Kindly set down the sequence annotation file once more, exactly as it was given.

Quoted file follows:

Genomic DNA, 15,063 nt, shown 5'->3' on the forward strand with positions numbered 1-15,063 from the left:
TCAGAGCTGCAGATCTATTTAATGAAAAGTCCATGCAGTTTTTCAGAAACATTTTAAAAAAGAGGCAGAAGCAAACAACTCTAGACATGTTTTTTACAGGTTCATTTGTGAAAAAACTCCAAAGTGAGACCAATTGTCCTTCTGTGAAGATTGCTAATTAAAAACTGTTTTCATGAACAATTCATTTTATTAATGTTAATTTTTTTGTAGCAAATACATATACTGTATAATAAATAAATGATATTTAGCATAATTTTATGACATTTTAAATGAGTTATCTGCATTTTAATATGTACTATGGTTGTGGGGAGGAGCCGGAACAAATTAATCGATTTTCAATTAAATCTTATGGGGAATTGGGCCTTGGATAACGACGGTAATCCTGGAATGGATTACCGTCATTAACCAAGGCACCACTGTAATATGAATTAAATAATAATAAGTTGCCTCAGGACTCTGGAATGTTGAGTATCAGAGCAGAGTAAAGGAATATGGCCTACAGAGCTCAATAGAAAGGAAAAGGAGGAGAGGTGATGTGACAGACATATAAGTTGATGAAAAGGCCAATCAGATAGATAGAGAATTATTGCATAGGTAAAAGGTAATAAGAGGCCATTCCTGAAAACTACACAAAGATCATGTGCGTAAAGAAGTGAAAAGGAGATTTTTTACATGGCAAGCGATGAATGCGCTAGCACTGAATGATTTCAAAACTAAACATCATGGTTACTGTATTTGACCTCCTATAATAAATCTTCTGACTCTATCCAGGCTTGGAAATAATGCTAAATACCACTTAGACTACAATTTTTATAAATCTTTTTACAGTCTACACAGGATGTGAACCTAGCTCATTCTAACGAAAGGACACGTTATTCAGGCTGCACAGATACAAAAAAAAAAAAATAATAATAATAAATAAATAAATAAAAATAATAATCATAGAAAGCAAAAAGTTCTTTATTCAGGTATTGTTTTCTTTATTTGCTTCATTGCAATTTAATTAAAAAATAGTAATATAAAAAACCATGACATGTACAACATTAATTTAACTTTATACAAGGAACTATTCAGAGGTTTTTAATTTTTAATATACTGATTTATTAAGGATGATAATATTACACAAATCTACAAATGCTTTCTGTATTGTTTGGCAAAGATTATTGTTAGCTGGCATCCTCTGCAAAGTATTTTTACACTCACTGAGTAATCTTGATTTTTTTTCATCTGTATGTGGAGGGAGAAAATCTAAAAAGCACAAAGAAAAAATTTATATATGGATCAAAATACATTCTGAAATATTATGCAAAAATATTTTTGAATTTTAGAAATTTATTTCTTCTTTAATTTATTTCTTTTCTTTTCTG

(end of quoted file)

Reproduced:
Genomic DNA, 15,063 nt, shown 5'->3' on the forward strand with positions numbered 1-15,063 from the left:
TCAGAGCTGCAGATCTATTTAATGAAAAGTCCATGCAGTTTTTCAGAAACATTTTAAAAAAGAGGCAGAAGCAAACAACTCTAGACATGTTTTTTACAGGTTCATTTGTGAAAAAACTCCAAAGTGAGACCAATTGTCCTTCTGTGAAGATTGCTAATTAAAAACTGTTTTCATGAACAATTCATTTTATTAATGTTAATTTTTTTGTAGCAAATACATATACTGTATAATAAATAAATGATATTTAGCATAATTTTATGACATTTTAAATGAGTTATCTGCATTTTAATATGTACTATGGTTGTGGGGAGGAGCCGGAACAAATTAATCGATTTTCAATTAAATCTTATGGGGAATTGGGCCTTGGATAACGACGGTAATCCTGGAATGGATTACCGTCATTAACCAAGGCACCACTGTAATATGAATTAAATAATAATAAGTTGCCTCAGGACTCTGGAATGTTGAGTATCAGAGCAGAGTAAAGGAATATGGCCTACAGAGCTCAATAGAAAGGAAAAGGAGGAGAGGTGATGTGACAGACATATAAGTTGATGAAAAGGCCAATCAGATAGATAGAGAATTATTGCATAGGTAAAAGGTAATAAGAGGCCATTCCTGAAAACTACACAAAGATCATGTGCGTAAAGAAGTGAAAAGGAGATTTTTTACATGGCAAGCGATGAATGCGCTAGCACTGAATGATTTCAAAACTAAACATCATGGTTACTGTATTTGACCTCCTATAATAAATCTTCTGACTCTATCCAGGCTTGGAAATAATGCTAAATACCACTTAGACTACAATTTTTATAAATCTTTTTACAGTCTACACAGGATGTGAACCTAGCTCATTCTAACGAAAGGACACGTTATTCAGGCTGCACAGATACAAAAAAAAAAAAATAATAATAATAAATAAATAAATAAAAATAATAATCATAGAAAGCAAAAAGTTCTTTATTCAGGTATTGTTTTCTTTATTTGCTTCATTGCAATTTAATTAAAAAATAGTAATATAAAAAACCATGACATGTACAACATTAATTTAACTTTATACAAGGAACTATTCAGAGGTTTTTAATTTTTAATATACTGATTTATTAAGGATGATAATATTACACAAATCTACAAATGCTTTCTGTATTGTTTGGCAAAGATTATTGTTAGCTGGCATCCTCTGCAAAGTATTTTTACACTCACTGAGTAATCTTGATTTTTTTTCATCTGTATGTGGAGGGAGAAAATCTAAAAAGCACAAAGAAAAAATTTATATATGGATCAAAATACATTCTGAAATATTATGCAAAAATATTTTTGAATTTTAGAAATTTATTTCTTCTTTAATTTATTTCTTTTCTTTTCTG